On June 18 the Supreme Court issued a rare decision favoring Indian Tribes in a one billion dollar case pitting the Tribes against the Bureau of Indian Affairs and the U.S. Indian Health Service. The epic battle had been brewing for over 20 years and asked whether federal contracts with Tribes awarded under the Indian Self-Determination Act are really contracts at all. The government argued that it could pay whatever it wants, whenever it wants, even after the Tribes had fully performed their end of the bargain. Over the years, ten of twelve federal judges who considered the matter had excused the government from liability, so the outcome in the Supreme Court was far from certain. But if the Supreme Court had adopted the view of those lower court judges, it would have meant that tribal contracts are not contracts at all — a result that would have destroyed the foundation of the Indian Self-Determination Act on which Tribes operate one-half of all BIA and IHS operations, and it would have relegated Indian Tribes to second-class contractors.
That was a bridge too far, and the Supreme Court was unwilling to cross it. In an unusual alignment bringing together the Court’s most liberal and conservative members — Justices Scalia Thomas, Sotomayor and Kagan — plus Justice Kennedy, the Court resolved the case in the Tribes’ favor based strictly on ordinary government contract law principles. The result is precisely what Congress intended.
In fact, the Indian Self-Determination Act was purposely rewritten in 1988 to compel the government to award true, binding contracts to the Tribes. The agencies were told to calculate the full amount due under each contract, to pay each tribal contractor that amount, and to request supplemental appropriations from Congress if agency funds ran out. After all, that’s what the government does with every other government contractor, and then-Chairman Daniel Inouye declared that the new amendments would put an end to the past discriminatory treatment suffered by tribal contractors.
Despite the 1988 amendments, the agencies persisted in requesting too few funds to pay all the contracts they signed. Worse yet, they held back from the Tribes how much the Tribes would actually be paid until the contract year was over and the contracts had been fully performed. But the tribal contractors fought back in court, using the new remedies Congress authorized in 1988. In 2005 the Supreme Court ruled for the tribes on an important threshold issue in the “Cherokee” case against the Indian Health Service. Then last year in the “Ramah” class action case against the BIA, the Tenth Circuit Court of Appeals in Denver applied that ruling and agreed that all Tribes were entitled to be paid in full, just like any other government contractor. But by then another appellate court in Washington, D.C had already ruled in the “Arctic” case that the government could not be held responsible for any underpayments, even though the agency had deliberately refused to ask Congress for sufficient funds to pay the contracts in the first place.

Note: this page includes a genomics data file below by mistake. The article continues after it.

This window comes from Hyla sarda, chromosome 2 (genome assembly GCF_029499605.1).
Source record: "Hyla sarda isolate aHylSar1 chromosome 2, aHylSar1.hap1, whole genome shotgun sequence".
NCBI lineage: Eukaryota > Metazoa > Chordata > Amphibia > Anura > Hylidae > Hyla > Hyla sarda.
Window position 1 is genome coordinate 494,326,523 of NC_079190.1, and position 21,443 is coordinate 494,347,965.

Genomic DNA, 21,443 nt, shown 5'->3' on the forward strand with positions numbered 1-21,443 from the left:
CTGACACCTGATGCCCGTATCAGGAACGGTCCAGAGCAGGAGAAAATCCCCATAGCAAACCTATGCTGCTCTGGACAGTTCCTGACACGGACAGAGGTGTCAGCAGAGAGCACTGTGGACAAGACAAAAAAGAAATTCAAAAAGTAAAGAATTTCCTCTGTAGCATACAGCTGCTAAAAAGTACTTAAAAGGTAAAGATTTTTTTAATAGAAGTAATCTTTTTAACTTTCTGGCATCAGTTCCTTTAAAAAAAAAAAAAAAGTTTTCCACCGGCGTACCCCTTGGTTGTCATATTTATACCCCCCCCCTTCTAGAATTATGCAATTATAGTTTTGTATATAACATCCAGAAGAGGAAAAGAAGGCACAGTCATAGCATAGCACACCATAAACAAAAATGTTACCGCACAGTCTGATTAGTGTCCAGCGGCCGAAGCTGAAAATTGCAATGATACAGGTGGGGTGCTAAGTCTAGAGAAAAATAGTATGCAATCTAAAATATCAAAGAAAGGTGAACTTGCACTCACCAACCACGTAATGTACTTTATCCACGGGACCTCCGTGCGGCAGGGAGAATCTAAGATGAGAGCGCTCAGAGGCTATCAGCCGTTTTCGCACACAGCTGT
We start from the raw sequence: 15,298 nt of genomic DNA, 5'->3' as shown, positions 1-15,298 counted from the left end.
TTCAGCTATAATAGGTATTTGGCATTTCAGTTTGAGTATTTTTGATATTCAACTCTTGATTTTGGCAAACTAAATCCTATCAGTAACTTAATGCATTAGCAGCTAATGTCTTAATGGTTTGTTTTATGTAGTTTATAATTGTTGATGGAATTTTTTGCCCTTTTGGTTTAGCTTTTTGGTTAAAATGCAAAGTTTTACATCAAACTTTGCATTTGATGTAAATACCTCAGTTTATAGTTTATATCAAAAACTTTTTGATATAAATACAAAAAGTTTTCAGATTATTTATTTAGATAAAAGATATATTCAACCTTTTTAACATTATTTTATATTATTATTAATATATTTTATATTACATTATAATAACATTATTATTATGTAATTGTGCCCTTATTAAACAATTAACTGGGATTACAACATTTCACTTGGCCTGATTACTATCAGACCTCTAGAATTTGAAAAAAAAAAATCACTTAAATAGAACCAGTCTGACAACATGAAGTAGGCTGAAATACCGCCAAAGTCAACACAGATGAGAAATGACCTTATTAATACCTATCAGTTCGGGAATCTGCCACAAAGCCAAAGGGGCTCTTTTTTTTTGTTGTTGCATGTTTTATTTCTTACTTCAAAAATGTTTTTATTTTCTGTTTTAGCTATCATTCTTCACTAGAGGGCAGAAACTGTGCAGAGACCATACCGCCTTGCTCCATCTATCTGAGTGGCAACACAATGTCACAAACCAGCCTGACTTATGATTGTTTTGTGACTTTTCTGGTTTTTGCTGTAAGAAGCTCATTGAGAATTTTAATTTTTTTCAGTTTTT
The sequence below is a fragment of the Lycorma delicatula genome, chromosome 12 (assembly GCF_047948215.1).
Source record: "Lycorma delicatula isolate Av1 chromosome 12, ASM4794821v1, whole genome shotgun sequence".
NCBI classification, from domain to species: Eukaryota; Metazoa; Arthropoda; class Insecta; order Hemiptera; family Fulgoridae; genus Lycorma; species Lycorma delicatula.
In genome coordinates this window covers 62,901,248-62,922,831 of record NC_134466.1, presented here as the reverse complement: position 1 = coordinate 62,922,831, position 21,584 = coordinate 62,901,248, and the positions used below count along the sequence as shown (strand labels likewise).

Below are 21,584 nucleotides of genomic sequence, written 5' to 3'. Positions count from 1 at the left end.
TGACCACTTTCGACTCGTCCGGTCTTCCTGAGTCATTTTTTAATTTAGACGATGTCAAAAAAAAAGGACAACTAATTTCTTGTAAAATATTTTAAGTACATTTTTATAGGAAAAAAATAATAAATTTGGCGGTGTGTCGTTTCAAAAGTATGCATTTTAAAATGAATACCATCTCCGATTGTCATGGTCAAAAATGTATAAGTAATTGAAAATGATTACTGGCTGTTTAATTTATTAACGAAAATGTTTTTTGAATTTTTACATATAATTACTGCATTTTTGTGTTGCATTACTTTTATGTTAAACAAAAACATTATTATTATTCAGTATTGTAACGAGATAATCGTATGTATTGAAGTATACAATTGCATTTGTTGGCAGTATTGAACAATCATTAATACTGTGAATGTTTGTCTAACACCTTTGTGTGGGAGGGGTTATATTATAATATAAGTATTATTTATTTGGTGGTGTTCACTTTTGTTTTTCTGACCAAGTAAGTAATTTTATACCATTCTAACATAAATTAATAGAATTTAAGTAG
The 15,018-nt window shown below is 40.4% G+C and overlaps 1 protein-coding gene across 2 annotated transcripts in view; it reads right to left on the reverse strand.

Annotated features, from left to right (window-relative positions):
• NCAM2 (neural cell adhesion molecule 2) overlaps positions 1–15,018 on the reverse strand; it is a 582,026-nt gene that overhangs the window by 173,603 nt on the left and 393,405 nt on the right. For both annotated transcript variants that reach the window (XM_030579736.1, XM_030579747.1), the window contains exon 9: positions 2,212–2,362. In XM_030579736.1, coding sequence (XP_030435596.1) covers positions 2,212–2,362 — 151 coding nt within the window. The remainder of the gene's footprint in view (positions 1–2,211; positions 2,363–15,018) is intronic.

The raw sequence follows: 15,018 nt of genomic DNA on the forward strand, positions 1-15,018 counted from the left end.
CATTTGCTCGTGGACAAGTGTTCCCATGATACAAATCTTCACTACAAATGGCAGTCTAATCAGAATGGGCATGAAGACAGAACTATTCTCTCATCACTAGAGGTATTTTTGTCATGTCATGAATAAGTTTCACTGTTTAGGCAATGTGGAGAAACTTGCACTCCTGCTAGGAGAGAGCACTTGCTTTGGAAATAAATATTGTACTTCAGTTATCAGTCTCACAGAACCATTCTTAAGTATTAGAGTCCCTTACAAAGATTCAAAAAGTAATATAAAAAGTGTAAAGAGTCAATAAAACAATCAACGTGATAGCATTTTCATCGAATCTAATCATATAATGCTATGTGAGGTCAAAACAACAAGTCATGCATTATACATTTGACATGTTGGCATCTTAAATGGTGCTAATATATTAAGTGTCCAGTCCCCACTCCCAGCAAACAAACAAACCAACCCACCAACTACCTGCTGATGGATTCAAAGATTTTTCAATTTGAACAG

In June the Supreme Court by a 5 to 4 vote upheld the “Ramah” case, reversed the “Arctic” case, and affirmed once again that tribal contractors enjoy all of the same protections that are afforded to other government contractors. No longer can the BIA and IHS simply declare what they will pay the contractors, much less change that amount from one day to the next. In a payment system that has historically worked only to the disadvantage of tribal contractors, the risk of a funding shortfall is now squarely on the government. Tribes that perform their contracts by running federal clinics, schools and police departments will be entitled to be paid in full for their work.
It is not just Indian Tribes that welcomed the Court’s decision. Even the Boeings and General Electrics of the world were watching. In a rare alliance with Tribes, the U.S. Chamber of Commerce and the National Defense Industrial Association stepped in to the case and urged the Court to uphold the right of all government contractors to be paid in full for services duly rendered. The Court agreed, and the result is a victory for tribal contractors and for the policy of Indian Self-Determination.
The next step is for all Tribes to promptly submit claims to the BIA and IHS. Many have done so, but most have not. And while the process is easy, don’t expect the government to help; the litigation only proved that Tribes must fight their own battles if they are to prevail in the courts.
Lloyd Miller is a tribal rights attorney with the Sonosky Chambers firm. He led the Cherokee and Arctic cases and is on the legal team handling the Ramah case.